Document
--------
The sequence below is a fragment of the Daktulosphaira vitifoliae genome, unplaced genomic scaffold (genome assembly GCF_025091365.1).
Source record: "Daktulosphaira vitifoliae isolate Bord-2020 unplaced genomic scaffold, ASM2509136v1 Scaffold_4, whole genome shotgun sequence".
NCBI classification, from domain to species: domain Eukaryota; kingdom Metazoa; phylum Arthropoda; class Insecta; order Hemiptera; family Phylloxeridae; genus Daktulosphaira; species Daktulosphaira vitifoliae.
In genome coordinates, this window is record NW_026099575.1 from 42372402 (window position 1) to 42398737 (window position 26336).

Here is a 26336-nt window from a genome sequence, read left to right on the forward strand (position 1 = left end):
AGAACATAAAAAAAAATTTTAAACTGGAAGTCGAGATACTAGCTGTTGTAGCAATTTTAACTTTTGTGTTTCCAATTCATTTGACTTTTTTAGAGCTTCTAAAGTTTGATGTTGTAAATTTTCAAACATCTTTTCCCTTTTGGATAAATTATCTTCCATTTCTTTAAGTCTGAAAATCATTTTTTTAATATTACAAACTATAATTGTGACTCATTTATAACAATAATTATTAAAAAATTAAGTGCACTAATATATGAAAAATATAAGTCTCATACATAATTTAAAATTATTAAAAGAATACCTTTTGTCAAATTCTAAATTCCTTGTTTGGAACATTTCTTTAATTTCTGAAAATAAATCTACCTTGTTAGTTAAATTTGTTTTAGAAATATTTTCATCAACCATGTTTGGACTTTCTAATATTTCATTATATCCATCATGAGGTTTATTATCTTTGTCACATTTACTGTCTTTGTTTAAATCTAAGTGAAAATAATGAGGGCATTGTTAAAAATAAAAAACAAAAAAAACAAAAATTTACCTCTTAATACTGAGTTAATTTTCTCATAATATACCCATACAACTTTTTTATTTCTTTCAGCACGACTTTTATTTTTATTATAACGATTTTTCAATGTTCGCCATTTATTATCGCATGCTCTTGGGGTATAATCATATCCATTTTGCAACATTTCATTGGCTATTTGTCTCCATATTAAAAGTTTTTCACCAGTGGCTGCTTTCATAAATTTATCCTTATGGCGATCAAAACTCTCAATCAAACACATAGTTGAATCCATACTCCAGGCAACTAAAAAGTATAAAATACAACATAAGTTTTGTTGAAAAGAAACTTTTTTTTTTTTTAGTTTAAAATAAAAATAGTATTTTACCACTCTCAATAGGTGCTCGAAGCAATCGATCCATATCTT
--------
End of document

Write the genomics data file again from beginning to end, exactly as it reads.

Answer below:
The sequence below is a fragment of the Daktulosphaira vitifoliae genome, unplaced genomic scaffold (genome assembly GCF_025091365.1).
Source record: "Daktulosphaira vitifoliae isolate Bord-2020 unplaced genomic scaffold, ASM2509136v1 Scaffold_4, whole genome shotgun sequence".
NCBI classification, from domain to species: domain Eukaryota; kingdom Metazoa; phylum Arthropoda; class Insecta; order Hemiptera; family Phylloxeridae; genus Daktulosphaira; species Daktulosphaira vitifoliae.
In genome coordinates, this window is record NW_026099575.1 from 42372402 (window position 1) to 42398737 (window position 26336).

Here is a 26336-nt window from a genome sequence, read left to right on the forward strand (position 1 = left end):
AGAACATAAAAAAAAATTTTAAACTGGAAGTCGAGATACTAGCTGTTGTAGCAATTTTAACTTTTGTGTTTCCAATTCATTTGACTTTTTTAGAGCTTCTAAAGTTTGATGTTGTAAATTTTCAAACATCTTTTCCCTTTTGGATAAATTATCTTCCATTTCTTTAAGTCTGAAAATCATTTTTTTAATATTACAAACTATAATTGTGACTCATTTATAACAATAATTATTAAAAAATTAAGTGCACTAATATATGAAAAATATAAGTCTCATACATAATTTAAAATTATTAAAAGAATACCTTTTGTCAAATTCTAAATTCCTTGTTTGGAACATTTCTTTAATTTCTGAAAATAAATCTACCTTGTTAGTTAAATTTGTTTTAGAAATATTTTCATCAACCATGTTTGGACTTTCTAATATTTCATTATATCCATCATGAGGTTTATTATCTTTGTCACATTTACTGTCTTTGTTTAAATCTAAGTGAAAATAATGAGGGCATTGTTAAAAATAAAAAACAAAAAAAACAAAAATTTACCTCTTAATACTGAGTTAATTTTCTCATAATATACCCATACAACTTTTTTATTTCTTTCAGCACGACTTTTATTTTTATTATAACGATTTTTCAATGTTCGCCATTTATTATCGCATGCTCTTGGGGTATAATCATATCCATTTTGCAACATTTCATTGGCTATTTGTCTCCATATTAAAAGTTTTTCACCAGTGGCTGCTTTCATAAATTTATCCTTATGGCGATCAAAACTCTCAATCAAACACATAGTTGAATCCATACTCCAGGCAACTAAAAAGTATAAAATACAACATAAGTTTTGTTGAAAAGAAACTTTTTTTTTTTTTAGTTTAAAATAAAAATAGTATTTTACCACTCTCAATAGGTGCTCGAAGCAATCGATCCATATCTT